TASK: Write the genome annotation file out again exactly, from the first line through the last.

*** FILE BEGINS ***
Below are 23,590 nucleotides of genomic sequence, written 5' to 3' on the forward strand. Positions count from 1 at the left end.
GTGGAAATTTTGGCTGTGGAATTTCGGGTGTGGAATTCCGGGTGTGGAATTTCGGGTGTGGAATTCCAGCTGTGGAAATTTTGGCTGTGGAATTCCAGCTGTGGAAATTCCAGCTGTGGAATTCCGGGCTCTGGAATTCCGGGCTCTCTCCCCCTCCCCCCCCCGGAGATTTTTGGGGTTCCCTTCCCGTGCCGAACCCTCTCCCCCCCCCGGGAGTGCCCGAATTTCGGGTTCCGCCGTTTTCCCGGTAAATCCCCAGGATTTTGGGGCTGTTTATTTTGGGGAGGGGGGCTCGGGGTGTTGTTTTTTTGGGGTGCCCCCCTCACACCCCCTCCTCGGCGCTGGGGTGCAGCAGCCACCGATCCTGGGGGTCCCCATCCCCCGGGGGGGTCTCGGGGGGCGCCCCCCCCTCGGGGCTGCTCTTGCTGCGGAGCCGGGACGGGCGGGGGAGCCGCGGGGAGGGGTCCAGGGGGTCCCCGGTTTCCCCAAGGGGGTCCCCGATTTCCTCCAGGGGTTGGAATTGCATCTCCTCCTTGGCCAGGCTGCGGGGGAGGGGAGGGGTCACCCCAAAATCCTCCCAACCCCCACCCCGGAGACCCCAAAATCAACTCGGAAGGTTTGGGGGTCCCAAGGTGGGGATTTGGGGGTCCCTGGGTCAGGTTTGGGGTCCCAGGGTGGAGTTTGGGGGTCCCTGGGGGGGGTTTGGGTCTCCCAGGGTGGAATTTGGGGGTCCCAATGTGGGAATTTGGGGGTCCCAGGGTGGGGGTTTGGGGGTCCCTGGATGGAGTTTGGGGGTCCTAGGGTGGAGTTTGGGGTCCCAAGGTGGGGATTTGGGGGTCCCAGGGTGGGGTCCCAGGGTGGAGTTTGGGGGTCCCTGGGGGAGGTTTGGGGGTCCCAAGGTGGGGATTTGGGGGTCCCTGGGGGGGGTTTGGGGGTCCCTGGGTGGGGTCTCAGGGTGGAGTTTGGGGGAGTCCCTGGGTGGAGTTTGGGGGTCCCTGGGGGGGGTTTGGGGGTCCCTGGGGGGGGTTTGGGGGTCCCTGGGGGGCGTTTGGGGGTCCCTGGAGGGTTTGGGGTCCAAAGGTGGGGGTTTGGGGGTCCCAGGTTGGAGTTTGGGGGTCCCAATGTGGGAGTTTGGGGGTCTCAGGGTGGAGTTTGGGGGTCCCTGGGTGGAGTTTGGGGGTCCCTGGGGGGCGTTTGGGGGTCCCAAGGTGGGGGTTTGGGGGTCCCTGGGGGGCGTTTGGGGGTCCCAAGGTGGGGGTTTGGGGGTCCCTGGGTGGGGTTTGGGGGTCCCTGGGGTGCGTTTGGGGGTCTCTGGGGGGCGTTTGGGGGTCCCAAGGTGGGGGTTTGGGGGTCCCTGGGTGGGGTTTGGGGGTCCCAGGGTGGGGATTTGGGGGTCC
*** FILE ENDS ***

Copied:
Below are 23,590 nucleotides of genomic sequence, written 5' to 3' on the forward strand. Positions count from 1 at the left end.
GTGGAAATTTTGGCTGTGGAATTTCGGGTGTGGAATTCCGGGTGTGGAATTTCGGGTGTGGAATTCCAGCTGTGGAAATTTTGGCTGTGGAATTCCAGCTGTGGAAATTCCAGCTGTGGAATTCCGGGCTCTGGAATTCCGGGCTCTCTCCCCCTCCCCCCCCCGGAGATTTTTGGGGTTCCCTTCCCGTGCCGAACCCTCTCCCCCCCCCGGGAGTGCCCGAATTTCGGGTTCCGCCGTTTTCCCGGTAAATCCCCAGGATTTTGGGGCTGTTTATTTTGGGGAGGGGGGCTCGGGGTGTTGTTTTTTTGGGGTGCCCCCCTCACACCCCCTCCTCGGCGCTGGGGTGCAGCAGCCACCGATCCTGGGGGTCCCCATCCCCCGGGGGGGTCTCGGGGGGCGCCCCCCCCTCGGGGCTGCTCTTGCTGCGGAGCCGGGACGGGCGGGGGAGCCGCGGGGAGGGGTCCAGGGGGTCCCCGGTTTCCCCAAGGGGGTCCCCGATTTCCTCCAGGGGTTGGAATTGCATCTCCTCCTTGGCCAGGCTGCGGGGGAGGGGAGGGGTCACCCCAAAATCCTCCCAACCCCCACCCCGGAGACCCCAAAATCAACTCGGAAGGTTTGGGGGTCCCAAGGTGGGGATTTGGGGGTCCCTGGGTCAGGTTTGGGGTCCCAGGGTGGAGTTTGGGGGTCCCTGGGGGGGGTTTGGGTCTCCCAGGGTGGAATTTGGGGGTCCCAATGTGGGAATTTGGGGGTCCCAGGGTGGGGGTTTGGGGGTCCCTGGATGGAGTTTGGGGGTCCTAGGGTGGAGTTTGGGGTCCCAAGGTGGGGATTTGGGGGTCCCAGGGTGGGGTCCCAGGGTGGAGTTTGGGGGTCCCTGGGGGAGGTTTGGGGGTCCCAAGGTGGGGATTTGGGGGTCCCTGGGGGGGGTTTGGGGGTCCCTGGGTGGGGTCTCAGGGTGGAGTTTGGGGGAGTCCCTGGGTGGAGTTTGGGGGTCCCTGGGGGGGGTTTGGGGGTCCCTGGGGGGGGTTTGGGGGTCCCTGGGGGGCGTTTGGGGGTCCCTGGAGGGTTTGGGGTCCAAAGGTGGGGGTTTGGGGGTCCCAGGTTGGAGTTTGGGGGTCCCAATGTGGGAGTTTGGGGGTCTCAGGGTGGAGTTTGGGGGTCCCTGGGTGGAGTTTGGGGGTCCCTGGGGGGCGTTTGGGGGTCCCAAGGTGGGGGTTTGGGGGTCCCTGGGGGGCGTTTGGGGGTCCCAAGGTGGGGGTTTGGGGGTCCCTGGGTGGGGTTTGGGGGTCCCTGGGGTGCGTTTGGGGGTCTCTGGGGGGCGTTTGGGGGTCCCAAGGTGGGGGTTTGGGGGTCCCTGGGTGGGGTTTGGGGGTCCCAGGGTGGGGATTTGGGGGTCC